a swindle involving abuses and corruption in the management of the Compagnie Universelle du Canal Interocéanique, formed in France in 1879 to organize the digging of the Panama Canal. More than 800,000 people acquired shares in the company. By 1888 more than twice as much money had been spent on the construction of the canal as had been planned, and only one-third of the work had been completed. The company halted work and terminated payments. Its failure bankrupted and ruined tens of thousands of small shareholders. A judicial examination of the affair between 1889 and 1893 revealed that the company, finding itself in financial difficulties, had bribed influential officials, politicians, and newspaper editors. The investigation of the Panama scandal by the authorities uncovered corruption deep within the bureaucracy of the Third Republic. The affair provoked a public outcry. However, almost all of the officials entangled in the scandal escaped punishment, and only the minor defendants were convicted. The term “Panama scandal” has come to denote large-scale fraud and swindles.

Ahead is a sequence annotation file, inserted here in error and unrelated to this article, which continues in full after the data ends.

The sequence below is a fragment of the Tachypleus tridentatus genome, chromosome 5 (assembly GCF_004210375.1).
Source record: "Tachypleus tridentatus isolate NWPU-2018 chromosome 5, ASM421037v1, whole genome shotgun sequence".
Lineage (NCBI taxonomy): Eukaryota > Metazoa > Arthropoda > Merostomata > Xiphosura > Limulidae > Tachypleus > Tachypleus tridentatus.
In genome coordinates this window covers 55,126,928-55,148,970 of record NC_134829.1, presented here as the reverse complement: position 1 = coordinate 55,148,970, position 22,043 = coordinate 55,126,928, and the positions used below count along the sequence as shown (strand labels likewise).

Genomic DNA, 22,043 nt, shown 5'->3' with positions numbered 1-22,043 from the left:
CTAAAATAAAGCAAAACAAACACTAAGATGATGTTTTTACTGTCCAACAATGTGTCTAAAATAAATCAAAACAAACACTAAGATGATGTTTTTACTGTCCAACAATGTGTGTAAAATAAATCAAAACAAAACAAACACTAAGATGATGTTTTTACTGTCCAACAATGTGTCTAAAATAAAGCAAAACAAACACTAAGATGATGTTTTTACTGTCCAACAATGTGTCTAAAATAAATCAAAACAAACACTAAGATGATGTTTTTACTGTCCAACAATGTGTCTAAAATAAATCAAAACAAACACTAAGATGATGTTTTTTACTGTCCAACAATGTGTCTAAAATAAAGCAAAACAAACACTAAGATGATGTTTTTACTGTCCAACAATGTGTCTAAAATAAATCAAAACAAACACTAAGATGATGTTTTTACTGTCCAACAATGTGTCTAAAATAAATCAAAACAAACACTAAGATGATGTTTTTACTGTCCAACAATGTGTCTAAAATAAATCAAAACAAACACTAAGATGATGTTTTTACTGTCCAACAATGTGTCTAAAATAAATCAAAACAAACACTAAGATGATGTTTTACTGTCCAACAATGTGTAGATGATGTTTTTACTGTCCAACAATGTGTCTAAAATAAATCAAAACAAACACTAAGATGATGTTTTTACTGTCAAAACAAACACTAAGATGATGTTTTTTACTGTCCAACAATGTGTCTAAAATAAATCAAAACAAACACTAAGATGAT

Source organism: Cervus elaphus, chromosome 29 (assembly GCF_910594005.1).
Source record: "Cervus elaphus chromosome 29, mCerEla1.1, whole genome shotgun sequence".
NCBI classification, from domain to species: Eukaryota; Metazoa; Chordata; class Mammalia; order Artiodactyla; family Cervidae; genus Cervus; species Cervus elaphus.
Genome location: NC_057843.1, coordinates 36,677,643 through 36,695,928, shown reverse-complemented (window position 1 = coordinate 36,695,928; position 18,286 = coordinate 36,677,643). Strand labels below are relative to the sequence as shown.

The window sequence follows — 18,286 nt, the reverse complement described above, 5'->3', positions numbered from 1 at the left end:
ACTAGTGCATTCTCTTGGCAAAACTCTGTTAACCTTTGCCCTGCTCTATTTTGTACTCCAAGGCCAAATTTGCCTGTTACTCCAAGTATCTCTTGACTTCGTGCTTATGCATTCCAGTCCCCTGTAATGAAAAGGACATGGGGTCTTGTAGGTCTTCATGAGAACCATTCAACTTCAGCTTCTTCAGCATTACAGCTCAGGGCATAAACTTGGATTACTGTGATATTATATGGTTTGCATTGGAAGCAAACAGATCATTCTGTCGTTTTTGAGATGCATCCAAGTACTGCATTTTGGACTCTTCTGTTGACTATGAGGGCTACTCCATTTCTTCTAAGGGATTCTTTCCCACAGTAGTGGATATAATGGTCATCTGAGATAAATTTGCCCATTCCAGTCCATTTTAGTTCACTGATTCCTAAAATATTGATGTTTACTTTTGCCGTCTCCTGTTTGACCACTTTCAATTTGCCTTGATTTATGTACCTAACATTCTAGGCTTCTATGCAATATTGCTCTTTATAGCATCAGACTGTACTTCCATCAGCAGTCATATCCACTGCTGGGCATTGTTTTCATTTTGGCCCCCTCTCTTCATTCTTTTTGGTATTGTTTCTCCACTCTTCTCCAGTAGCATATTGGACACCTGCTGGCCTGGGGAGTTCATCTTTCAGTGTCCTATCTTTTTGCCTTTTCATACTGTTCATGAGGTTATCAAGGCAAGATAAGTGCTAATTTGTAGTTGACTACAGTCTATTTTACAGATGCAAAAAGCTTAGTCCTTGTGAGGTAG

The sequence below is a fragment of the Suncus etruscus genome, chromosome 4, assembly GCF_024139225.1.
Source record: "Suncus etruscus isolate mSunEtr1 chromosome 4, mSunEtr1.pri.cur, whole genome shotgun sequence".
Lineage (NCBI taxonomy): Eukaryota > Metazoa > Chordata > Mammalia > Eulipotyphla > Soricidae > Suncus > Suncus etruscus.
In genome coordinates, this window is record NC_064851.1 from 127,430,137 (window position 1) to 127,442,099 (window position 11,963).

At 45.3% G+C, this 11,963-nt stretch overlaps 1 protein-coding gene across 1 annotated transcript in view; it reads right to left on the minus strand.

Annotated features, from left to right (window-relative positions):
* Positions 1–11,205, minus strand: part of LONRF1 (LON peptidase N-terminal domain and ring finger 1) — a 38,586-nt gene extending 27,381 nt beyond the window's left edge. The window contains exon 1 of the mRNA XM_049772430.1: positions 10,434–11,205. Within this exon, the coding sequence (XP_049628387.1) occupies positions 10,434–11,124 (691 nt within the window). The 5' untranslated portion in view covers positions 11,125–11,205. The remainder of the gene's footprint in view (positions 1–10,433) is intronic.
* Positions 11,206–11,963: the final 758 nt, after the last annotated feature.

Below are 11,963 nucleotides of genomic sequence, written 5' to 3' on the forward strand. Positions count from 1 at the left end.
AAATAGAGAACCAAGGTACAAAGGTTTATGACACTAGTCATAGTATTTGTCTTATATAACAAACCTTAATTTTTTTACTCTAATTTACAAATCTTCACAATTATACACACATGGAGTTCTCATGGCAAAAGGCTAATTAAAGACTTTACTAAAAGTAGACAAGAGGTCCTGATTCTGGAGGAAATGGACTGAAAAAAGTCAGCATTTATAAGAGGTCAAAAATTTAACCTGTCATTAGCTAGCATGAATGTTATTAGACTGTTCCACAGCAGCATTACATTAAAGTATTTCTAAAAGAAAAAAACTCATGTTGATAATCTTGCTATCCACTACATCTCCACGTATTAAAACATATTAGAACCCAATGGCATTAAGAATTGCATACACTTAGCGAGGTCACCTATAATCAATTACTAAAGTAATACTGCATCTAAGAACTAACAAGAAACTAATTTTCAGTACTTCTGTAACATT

V. A. DUNAEVSKII